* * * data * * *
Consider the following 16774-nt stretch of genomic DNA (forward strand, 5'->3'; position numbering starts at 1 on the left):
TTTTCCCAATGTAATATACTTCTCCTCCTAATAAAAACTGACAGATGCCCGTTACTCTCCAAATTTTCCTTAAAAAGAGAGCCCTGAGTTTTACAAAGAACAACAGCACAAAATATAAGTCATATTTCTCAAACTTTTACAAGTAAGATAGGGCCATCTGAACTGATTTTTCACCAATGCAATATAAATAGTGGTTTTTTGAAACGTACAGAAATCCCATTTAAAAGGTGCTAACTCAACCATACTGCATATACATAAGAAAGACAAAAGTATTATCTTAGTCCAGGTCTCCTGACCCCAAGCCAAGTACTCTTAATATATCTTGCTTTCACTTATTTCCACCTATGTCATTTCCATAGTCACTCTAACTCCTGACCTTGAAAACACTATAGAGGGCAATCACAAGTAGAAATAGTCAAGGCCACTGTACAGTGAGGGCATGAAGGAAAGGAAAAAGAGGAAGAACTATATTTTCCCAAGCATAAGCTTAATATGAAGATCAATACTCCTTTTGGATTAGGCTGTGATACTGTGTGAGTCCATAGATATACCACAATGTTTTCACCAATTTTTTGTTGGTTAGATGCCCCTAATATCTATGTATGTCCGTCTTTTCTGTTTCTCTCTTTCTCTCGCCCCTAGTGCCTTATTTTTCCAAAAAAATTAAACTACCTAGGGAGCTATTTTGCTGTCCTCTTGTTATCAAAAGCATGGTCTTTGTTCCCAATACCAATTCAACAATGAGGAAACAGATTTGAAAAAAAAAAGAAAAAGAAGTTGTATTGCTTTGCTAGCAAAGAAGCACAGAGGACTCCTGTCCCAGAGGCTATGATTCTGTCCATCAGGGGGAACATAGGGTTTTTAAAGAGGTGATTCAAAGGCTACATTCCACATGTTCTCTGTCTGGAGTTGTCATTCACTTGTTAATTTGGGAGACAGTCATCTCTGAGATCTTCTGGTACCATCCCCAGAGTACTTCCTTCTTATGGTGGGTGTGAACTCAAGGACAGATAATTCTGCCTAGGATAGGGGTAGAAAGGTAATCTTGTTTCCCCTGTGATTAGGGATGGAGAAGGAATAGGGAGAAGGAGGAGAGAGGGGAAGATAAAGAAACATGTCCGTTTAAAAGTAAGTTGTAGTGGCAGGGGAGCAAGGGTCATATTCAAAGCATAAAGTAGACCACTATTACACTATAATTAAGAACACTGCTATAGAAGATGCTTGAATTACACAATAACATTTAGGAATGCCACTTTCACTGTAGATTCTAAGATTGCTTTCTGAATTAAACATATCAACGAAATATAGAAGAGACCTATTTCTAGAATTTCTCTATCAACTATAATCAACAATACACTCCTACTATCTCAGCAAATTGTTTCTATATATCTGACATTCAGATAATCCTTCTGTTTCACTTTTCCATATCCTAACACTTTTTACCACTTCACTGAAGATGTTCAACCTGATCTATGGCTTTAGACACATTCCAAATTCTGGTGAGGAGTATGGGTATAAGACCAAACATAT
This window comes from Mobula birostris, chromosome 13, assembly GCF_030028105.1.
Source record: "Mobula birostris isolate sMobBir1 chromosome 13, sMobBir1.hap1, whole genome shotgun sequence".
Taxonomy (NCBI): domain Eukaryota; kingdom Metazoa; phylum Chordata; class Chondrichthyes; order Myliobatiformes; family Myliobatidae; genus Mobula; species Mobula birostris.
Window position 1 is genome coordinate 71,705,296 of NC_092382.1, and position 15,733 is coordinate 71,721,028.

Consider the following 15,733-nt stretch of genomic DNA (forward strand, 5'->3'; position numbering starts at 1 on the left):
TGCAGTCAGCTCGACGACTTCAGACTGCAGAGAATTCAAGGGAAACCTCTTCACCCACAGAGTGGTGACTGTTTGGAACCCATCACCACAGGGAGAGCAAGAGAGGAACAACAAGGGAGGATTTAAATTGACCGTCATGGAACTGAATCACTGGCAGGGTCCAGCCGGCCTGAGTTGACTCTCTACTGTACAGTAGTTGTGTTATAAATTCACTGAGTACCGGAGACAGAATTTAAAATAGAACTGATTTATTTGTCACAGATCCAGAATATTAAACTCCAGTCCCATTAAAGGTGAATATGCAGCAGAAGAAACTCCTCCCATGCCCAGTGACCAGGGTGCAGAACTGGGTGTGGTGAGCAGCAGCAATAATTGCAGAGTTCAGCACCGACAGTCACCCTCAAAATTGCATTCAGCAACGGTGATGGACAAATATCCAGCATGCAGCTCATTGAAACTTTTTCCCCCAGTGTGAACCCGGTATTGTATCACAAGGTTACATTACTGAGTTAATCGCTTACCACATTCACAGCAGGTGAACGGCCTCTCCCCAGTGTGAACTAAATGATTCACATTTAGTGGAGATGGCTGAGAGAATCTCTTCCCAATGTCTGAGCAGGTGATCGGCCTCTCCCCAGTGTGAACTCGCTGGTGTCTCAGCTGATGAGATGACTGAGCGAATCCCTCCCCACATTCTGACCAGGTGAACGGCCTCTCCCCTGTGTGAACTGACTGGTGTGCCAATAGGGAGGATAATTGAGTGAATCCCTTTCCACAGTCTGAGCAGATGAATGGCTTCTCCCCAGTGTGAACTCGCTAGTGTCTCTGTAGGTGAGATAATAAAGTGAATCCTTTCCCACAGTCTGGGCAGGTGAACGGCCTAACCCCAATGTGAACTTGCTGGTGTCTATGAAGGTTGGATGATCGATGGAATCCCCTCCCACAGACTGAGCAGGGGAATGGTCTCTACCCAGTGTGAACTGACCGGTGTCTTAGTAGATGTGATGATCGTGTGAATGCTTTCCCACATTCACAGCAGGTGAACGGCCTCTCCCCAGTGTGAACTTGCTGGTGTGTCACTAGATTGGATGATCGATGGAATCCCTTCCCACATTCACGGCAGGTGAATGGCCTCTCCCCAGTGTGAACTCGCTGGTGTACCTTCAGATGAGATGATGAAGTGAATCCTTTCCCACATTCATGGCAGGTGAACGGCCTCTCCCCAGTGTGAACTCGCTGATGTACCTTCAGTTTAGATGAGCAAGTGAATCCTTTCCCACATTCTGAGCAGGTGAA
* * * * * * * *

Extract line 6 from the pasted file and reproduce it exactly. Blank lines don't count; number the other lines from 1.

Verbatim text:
Window position 1 is genome coordinate 71,705,296 of NC_092382.1, and position 15,733 is coordinate 71,721,028.